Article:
What's worse than an airline losing a customer's dog? Sending an accidental email dismissing the mishap as being no big deal.
Air Canada is working to get the missing pooch crisis under control after its manager of corporate communications, Peter Fitzpatrick, fired off an email that was intended to be internal but actually reached the inbox of Maria Medina, a reporter from CBS-13 in Sacramento.
Upon hearing that the dog had escaped, Medina wrote to the PR firm representing Air Canada, according to the Toronto Star. The company's PR contact emailed Fitzpatrick for input on how to respond to Medina's questions.
Fitzpatrick wrote, "I think I would just ignore, it is local news doing a story on a lost dog. Their entire government is shut down and about to default and this is how the U.S. media spends its time." He intended the email to go to the PR contact. Instead it went to the reporter.
The dog, a 2-year-old greyhound named Larry, went missing from the San Francisco airport after
What's worse than an airline losing a customer's dog? Sending an accidental email dismissing the mishap as being no big deal.Read More »from Air Canada loses woman's dog, sends email suggesting it's no big deal
Many of the comics in the Sunday funny pages are not particularly funny. But that's only because "Calvin and Hobbes" is no longer around.
For 10 glorious years (1985-95), artist Bill Watterson let readers in on the adventures and philosophical dilemmas shared between a mischievous 6-year-old boy and his stuffed tiger. The strips were hilarious, heartwarming and, in many cases, pretty darn deep.
Watterson has remained out of the public eye, but his fans are devoted as ever. And now, several filmmakers have created a documentary, "Dear Mr. Watterson," as a thanks to the man as well as an exploration of the comic's effect on the world.
The film hits select theaters and pay-per-view next month. You can watch the trailer above.
Read More »from 'Dear Mr. Watterson' trailer brings back the 'Calvin and Hobbes' nostalgia
- Mike Krumboltz, Yahoo News | The Sideshow – Fri, Oct 11, 2013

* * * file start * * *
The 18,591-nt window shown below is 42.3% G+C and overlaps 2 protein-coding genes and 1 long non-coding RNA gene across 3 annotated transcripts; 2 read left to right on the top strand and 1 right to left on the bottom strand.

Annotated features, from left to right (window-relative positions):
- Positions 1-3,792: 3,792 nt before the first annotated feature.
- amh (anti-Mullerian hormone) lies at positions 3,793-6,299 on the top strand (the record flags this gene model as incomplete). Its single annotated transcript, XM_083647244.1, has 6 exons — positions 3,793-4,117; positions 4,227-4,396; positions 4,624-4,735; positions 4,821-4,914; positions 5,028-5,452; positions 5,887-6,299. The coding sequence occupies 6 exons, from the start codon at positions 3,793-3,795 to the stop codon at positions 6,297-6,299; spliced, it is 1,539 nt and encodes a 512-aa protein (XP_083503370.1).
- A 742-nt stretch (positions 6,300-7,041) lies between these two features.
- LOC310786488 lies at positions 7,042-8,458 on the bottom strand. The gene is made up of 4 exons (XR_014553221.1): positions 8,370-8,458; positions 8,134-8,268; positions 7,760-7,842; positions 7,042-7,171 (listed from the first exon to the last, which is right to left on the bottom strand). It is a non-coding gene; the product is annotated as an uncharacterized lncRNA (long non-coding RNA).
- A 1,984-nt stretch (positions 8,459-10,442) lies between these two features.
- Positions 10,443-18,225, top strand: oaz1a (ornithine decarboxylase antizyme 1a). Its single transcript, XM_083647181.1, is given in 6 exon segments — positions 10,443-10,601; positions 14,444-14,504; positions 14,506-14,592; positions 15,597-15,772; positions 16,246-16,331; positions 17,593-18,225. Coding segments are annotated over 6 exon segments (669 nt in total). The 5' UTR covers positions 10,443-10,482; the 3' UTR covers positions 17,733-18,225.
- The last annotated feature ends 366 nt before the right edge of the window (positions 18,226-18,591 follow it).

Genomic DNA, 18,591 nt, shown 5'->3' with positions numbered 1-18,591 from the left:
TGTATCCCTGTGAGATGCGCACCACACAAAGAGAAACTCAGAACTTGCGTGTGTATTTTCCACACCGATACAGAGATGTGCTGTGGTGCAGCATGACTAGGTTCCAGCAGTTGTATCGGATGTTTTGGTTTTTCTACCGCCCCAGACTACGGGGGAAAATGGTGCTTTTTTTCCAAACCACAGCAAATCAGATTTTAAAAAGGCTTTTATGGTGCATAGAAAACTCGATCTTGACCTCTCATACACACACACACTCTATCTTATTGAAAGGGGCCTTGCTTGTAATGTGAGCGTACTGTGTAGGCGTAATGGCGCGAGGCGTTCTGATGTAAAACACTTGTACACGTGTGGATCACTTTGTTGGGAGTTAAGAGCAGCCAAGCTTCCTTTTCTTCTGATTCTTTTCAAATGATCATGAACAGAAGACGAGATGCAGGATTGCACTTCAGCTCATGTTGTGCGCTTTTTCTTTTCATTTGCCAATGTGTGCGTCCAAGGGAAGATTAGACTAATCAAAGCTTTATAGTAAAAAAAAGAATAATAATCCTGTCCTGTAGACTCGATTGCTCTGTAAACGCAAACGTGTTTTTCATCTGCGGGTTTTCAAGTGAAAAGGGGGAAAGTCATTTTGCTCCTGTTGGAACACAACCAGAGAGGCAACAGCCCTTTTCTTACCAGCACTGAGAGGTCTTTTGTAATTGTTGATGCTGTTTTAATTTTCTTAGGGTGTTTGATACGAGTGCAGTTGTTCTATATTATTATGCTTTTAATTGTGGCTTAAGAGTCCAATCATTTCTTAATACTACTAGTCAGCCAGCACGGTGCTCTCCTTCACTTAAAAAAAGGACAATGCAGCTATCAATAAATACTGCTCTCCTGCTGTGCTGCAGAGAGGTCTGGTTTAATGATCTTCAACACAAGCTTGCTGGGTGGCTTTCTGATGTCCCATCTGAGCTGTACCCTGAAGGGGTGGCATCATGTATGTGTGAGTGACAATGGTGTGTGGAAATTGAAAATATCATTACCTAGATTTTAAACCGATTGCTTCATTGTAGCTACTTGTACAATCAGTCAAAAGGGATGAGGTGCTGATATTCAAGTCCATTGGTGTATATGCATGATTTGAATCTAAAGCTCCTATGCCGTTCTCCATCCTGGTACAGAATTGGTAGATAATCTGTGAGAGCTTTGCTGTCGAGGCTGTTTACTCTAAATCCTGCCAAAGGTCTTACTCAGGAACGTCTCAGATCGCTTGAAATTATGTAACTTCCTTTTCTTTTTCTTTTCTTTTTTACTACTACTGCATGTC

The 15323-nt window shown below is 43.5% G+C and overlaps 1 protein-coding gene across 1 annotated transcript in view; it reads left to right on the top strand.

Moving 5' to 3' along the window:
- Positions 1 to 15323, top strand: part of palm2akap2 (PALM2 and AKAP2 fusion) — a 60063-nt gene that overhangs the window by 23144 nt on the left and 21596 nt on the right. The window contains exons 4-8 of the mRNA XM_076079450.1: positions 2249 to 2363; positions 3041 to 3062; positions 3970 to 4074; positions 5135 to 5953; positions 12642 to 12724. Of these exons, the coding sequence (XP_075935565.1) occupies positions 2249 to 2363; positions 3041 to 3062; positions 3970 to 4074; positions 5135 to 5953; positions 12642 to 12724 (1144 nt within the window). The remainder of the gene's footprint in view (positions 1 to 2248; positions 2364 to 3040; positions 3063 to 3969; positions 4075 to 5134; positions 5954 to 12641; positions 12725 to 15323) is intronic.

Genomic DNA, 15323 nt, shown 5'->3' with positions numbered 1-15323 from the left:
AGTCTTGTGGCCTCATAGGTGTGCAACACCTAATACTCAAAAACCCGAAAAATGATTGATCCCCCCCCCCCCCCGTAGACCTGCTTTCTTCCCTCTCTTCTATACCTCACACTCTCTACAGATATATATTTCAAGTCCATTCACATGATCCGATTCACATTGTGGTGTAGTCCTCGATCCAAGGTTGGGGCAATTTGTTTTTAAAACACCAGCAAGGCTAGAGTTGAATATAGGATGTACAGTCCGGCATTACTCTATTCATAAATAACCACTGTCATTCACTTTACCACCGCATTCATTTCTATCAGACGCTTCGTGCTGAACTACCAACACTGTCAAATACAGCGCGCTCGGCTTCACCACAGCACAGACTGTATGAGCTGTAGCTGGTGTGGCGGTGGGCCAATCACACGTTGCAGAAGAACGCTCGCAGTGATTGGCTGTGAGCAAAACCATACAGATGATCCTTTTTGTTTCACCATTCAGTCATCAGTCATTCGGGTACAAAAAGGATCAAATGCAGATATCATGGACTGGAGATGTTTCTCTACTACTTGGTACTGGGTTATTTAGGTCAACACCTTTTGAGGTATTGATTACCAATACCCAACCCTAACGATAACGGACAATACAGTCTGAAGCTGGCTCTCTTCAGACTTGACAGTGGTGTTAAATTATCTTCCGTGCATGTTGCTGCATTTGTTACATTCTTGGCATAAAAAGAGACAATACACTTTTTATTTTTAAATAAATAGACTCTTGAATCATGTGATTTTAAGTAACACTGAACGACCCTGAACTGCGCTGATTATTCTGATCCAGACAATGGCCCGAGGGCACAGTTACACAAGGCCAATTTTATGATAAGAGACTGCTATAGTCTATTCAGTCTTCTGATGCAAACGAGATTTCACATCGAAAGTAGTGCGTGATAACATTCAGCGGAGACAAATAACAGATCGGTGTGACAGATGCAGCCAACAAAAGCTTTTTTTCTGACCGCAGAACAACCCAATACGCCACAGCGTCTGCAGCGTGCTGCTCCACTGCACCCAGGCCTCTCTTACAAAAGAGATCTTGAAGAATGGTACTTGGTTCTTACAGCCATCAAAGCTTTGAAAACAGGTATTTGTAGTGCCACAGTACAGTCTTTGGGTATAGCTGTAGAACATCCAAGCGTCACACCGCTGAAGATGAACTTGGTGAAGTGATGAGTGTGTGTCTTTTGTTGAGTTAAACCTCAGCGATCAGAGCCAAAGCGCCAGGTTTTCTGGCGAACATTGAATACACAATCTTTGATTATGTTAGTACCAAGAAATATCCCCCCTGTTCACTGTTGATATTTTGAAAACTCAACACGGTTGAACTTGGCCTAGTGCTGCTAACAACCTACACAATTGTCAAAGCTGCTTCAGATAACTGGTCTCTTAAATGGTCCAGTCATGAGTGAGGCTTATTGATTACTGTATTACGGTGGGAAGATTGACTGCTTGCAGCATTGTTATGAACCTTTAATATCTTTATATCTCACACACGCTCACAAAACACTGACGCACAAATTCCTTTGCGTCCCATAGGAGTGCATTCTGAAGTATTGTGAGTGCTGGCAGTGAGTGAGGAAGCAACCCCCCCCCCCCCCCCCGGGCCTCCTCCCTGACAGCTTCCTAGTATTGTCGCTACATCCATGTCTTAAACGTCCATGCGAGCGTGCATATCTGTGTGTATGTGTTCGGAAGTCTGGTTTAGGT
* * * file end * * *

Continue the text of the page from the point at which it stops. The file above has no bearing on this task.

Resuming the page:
First the Nobel Prize organizers couldn't track down author Alice Munro to tell her she had won.
Then, on Friday morning, organizers experienced a similar problem with the Organisation for the Prohibition of Chemical Weapons. The organization had just been awarded the Nobel Peace Prize, which is kind of a big deal.
The series of tweets, posted early Friday morning, are reminiscent of a parent trying to track down a wayward teen who gave them a bogus story about sleeping over at a friend's house.
But nobody was home.Fortunately, the pleas worked.
Twitter users were quick to see the humor in theRead More »from Kindly pick up the phone, you just won the Nobel Prize
- Dallas Cowboys' Dez Bryant linked to incident at Walmart parking lot
By Lisa Maria Garza and Jon Herskovitz DALLAS (Reuters) - Dallas Cowboys wide receiver Dez Bryant was questioned by police at the scene of a 2011 incident in which a witness reported that Bryant's girlfriend was dragged by an unidentified man across a Texas Walmart parking lot, according to police documents. Neither Bryant or the Cowboys have commented on the report that was released as the National Football League has been rocked by a series of highly publicized domestic violence incidents among players including Ray Rice and Adrian Peterson. In the 2011 incident in Texas, a Walmart security guard told police a person reported to him that a black man dragged Bryant's girlfriend Ilyne Nash from a white Mercedes, which was registered to Bryant, and across the parking lot.